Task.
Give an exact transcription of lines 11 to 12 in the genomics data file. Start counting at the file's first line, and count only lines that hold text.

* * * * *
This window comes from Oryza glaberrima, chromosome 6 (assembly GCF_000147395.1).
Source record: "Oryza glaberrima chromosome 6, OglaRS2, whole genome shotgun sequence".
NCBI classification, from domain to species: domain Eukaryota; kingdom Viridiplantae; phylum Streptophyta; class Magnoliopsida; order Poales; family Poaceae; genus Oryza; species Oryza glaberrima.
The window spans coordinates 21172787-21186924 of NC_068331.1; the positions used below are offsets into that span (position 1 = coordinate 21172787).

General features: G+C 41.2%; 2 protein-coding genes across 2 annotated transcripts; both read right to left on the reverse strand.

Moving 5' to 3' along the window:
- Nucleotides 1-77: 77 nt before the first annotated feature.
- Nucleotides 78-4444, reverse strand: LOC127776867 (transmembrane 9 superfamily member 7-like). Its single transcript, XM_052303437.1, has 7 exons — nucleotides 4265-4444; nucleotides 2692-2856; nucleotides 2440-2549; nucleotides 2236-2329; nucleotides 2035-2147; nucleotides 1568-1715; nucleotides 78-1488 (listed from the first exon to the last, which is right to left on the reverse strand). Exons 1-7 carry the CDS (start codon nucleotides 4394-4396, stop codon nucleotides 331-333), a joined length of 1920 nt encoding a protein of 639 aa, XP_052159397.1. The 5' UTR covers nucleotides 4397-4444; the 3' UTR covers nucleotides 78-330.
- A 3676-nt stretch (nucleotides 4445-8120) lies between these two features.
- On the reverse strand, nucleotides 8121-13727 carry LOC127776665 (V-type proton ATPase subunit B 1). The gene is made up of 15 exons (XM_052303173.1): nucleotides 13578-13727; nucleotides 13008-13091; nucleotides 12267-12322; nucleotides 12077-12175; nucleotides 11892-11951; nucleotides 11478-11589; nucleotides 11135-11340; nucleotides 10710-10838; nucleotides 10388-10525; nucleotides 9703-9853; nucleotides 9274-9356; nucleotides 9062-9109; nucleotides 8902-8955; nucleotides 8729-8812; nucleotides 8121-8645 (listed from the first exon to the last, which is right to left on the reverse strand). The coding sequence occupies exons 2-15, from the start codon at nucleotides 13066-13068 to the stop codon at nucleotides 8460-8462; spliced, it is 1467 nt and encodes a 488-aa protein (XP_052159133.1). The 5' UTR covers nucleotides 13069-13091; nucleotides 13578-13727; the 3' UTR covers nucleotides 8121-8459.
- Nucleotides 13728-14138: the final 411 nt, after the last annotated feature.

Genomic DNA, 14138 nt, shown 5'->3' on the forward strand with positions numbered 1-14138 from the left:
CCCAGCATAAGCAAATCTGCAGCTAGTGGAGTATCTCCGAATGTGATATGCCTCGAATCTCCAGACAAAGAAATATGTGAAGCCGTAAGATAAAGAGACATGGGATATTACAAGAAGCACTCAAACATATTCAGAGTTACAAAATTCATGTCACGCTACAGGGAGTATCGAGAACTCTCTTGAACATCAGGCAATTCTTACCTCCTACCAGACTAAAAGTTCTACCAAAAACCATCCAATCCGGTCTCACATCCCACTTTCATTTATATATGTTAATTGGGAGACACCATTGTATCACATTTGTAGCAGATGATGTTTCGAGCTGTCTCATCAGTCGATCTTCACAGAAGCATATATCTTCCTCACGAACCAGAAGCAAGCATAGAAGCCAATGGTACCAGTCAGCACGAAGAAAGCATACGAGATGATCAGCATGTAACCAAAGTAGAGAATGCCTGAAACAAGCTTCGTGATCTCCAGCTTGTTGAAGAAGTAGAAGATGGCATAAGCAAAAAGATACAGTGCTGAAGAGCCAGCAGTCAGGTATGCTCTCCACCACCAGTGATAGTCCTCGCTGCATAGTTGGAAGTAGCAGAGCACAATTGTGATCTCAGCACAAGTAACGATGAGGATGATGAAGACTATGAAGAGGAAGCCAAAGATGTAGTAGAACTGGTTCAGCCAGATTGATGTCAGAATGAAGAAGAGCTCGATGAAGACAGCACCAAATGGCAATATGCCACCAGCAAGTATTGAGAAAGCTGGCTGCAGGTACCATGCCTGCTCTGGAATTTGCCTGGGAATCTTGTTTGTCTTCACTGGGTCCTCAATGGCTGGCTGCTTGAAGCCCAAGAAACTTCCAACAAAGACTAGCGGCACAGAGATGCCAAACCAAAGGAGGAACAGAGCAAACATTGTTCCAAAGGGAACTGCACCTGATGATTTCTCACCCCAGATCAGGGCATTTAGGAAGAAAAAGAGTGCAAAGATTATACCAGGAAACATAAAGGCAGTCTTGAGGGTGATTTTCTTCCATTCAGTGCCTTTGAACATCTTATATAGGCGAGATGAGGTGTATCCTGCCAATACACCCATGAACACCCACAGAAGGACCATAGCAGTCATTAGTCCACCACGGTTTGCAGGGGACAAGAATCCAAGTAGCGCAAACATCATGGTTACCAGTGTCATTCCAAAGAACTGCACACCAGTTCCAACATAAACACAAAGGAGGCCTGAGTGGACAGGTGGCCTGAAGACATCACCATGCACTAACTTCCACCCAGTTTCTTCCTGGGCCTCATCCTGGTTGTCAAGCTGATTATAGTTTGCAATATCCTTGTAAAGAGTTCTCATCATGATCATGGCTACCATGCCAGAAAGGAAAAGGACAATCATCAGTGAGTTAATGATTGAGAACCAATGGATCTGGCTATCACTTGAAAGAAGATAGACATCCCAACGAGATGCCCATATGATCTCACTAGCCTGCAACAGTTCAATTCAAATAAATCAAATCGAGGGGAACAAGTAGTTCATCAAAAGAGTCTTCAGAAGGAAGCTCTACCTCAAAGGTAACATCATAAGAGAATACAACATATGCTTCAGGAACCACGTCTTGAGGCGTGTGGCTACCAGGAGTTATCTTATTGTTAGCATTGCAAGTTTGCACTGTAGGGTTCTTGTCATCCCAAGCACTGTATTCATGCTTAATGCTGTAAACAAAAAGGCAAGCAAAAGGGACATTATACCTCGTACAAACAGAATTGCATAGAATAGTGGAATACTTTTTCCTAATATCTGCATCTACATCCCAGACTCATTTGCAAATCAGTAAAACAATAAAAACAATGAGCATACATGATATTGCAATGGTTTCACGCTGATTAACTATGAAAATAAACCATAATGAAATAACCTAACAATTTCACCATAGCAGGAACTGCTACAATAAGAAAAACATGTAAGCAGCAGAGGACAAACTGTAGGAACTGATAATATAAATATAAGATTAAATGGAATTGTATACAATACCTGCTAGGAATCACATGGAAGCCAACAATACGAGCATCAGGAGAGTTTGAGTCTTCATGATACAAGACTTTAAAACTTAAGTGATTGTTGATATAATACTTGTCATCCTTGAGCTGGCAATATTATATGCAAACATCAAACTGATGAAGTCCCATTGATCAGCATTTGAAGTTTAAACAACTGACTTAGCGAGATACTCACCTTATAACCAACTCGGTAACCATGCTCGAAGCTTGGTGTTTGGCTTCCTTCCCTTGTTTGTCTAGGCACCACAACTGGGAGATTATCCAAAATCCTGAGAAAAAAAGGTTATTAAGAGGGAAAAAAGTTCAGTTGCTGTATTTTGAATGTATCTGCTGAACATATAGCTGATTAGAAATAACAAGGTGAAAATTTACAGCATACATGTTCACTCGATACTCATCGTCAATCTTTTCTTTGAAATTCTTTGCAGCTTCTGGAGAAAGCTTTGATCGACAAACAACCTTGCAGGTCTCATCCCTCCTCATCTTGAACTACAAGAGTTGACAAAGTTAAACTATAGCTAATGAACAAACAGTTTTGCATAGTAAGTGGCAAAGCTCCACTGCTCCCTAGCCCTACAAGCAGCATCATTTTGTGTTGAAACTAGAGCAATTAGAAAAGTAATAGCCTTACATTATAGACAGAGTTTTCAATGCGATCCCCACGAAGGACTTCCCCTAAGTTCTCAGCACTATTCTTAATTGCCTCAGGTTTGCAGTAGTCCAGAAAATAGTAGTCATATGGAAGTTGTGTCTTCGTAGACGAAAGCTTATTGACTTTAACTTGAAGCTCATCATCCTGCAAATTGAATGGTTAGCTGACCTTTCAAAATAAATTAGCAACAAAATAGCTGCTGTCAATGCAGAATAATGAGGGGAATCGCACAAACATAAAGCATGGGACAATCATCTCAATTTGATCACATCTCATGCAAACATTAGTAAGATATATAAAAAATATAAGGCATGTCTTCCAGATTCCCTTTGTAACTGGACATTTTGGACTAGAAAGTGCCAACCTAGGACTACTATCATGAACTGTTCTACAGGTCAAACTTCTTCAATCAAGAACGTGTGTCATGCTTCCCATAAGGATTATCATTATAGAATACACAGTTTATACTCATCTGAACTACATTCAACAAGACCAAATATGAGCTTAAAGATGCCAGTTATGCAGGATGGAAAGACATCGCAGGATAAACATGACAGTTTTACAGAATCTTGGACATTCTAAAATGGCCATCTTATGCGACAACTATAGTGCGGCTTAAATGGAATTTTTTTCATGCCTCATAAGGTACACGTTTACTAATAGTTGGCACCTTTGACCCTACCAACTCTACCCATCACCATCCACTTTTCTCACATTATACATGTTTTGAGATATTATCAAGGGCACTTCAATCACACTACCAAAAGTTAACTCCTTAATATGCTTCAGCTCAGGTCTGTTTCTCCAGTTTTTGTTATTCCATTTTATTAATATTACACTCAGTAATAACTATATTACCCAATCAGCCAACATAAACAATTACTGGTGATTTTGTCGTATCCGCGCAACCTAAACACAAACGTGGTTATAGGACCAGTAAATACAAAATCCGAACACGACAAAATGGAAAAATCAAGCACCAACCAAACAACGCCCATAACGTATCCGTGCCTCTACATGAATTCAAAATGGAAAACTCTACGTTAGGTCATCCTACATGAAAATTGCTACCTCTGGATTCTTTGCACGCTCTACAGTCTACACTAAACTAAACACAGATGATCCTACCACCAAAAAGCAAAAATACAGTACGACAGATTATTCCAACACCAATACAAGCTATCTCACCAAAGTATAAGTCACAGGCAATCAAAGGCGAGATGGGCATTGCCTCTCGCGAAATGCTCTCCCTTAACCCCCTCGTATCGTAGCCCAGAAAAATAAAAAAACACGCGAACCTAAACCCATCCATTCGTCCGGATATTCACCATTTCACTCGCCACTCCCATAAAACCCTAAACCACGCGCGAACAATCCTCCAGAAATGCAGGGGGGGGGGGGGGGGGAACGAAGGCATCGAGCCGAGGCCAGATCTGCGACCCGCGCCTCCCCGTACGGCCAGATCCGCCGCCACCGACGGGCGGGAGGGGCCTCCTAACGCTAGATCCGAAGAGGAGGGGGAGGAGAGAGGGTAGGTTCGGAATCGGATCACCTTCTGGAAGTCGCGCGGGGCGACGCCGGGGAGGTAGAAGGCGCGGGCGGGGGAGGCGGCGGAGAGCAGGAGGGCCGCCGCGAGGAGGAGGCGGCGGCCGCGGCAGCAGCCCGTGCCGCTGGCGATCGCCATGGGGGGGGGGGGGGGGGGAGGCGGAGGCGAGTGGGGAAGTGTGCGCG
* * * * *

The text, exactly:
- Nucleotides 13728-14138: the final 411 nt, after the last annotated feature.

Genomic DNA, 14138 nt, shown 5'->3' on the forward strand with positions numbered 1-14138 from the left: